Book review: Buddha’s Office: The Ancient Art of Waking Up While Working Well

Buddha’s Office: The Ancient Art of Waking Up While Working Well is an upcoming book by Dan Zigmond (December 3rd, 2019 release date,) that is aimed at anyone who is interested in incorporating some Buddhist philosophy into their work in order to obtain some sanity and happiness. It works fairly well at introducing some well studied techniques to help you work better while being less busy.

It’s a fairly quick read, doesn’t require discarding your religion (not that Buddhism would anyway,) and tells you what you probably already suspect deep down but trying to quantify and justify to yourself you run into a wall of accepted corporate culture that’s somewhat toxic to a work/life balance.

Citation of several studies are included in case the idea that taking a five minute break from work is criminally abhorrent to you. You’ll learn if you don’t already know that busy is not an ideal, productivity is, and productivity is not produced from excessive busyness.

Along with several things that should be taught to any manager and any employee but sadly aren’t, you’ll take a short trip with the author down some of Buddha’s life and teachings combined with the author’s work experiences.

This book reached me 17 years too late. In 2003 as my company was folding, my mother dying, and a bunch of health issues I pretty much trace right back to work, it would have been a godsend. In my life now, at 46 or so, I’ve managed to figure out the fundamentals, although putting a couple of the exercises in the book into practice has been enlightening these past couple of weeks.

Seriously, take a break from work. Don’t check your email. Get away from it. Eat a lunch every now and then without running back to the office. If your mind and body fail because you’re working too hard you can’t replace them. If you fail while working too hard, your work will replace you.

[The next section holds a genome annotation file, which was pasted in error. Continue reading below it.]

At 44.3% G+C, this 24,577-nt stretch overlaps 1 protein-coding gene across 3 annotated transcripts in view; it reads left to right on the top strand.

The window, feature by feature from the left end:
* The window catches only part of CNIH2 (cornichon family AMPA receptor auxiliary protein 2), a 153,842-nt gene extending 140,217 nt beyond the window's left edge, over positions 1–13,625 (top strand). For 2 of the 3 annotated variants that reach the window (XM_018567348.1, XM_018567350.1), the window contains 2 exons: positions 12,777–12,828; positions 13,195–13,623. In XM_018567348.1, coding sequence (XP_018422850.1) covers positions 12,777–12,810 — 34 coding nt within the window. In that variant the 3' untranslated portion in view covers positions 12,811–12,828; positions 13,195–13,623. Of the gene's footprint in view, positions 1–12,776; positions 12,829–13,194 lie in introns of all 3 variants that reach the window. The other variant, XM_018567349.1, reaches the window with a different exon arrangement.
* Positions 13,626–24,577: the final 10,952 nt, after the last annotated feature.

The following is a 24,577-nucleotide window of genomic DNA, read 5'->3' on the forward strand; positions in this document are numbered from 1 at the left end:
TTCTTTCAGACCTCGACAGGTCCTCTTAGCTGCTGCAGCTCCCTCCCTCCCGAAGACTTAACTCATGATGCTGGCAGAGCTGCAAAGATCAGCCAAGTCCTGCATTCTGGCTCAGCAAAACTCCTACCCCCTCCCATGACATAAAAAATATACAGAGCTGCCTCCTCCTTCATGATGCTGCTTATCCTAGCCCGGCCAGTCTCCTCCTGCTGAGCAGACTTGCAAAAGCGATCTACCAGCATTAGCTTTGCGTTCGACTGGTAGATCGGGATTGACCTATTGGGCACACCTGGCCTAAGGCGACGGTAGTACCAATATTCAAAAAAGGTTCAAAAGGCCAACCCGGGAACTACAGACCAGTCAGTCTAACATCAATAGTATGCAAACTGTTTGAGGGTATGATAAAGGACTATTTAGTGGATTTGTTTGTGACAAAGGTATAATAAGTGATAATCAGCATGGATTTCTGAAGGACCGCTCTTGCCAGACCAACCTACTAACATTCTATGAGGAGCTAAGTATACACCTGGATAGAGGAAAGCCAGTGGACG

I was my work for a while, that’s when I needed this book the most.

One of the takeaway action items I had from this book was looking at my work and consciously finding what I enjoy about it, labeling what I don’t, and working to once again look forward to coming in in the morning. I’m not sure that’s exactly spelled out as such, but part of the mindfulness and somewhat meditation lead me to that.

It’s been a welcome reminder to consciously enjoy what I can and not just exist through suffering so I can afford to pay to exist through suffering. Or in other words I’m working on reshaping what can be a depressing monotony.

Onto the critiques…

The book is pretty short. The chapters are as well. The pacing at the beginning of the book was interesting and exciting and at the end less so. Whether the first chapters applied more or not near the end I felt a bit unenthusiastic.

The book, for me, bordered on two extremes, which amuses me greatly thinking about it if it was designed that way. I felt I had what I wanted in the first 16 or so chapters and the rest was an attempt to stretch some bullet points to make it thick enough to not look like a pamphlet.

I should note, I did like this. Or more accurately I did like the first third and the middle.

There’s a term I read a long time ago called hysterical floor blindness. This is something kids get when a new animal shows up that they’ve promised to clean up after and love and suddenly the giant piles of dookie on the floor somehow are not seen.

For me the blindness has been what doesn’t make me happy at work, and it’s sort of existed put out of my mind but right in front of me at all times I’m here. That’s one of the things Buddha’s Office helped me to identify.

Now, it hasn’t solved anything for me, but it’s given me some new ways of thinking about what Paul the IT worker deals with and does.

And for that, I’d recommend it. Anything that you walk away from trying to positively work on yourself is probably something good.

Overall though, the work/life concepts in Buddha’s Office have been laid to paper many times before, they’ll be repackaged again and again. The advice could probably be summed up in three pages pretty succinctly, but people don’t follow pamphlets do they?

Buddha’s Office: The Ancient Art or Waking Up While Working Well releases on Amazon on December 3rd, 2019. Should you click that link we’ll get a commission from Amazon.

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Paul E King

Paul King started with GoodAndEVO in 2011, which merged with Pocketables, and as of 2018 he's evidently the owner. He lives in Nashville, works at a film production company, is married with two kids. Facebook | Google+ | Twitter | Donate | More posts by Paul | Subscribe to Paul's posts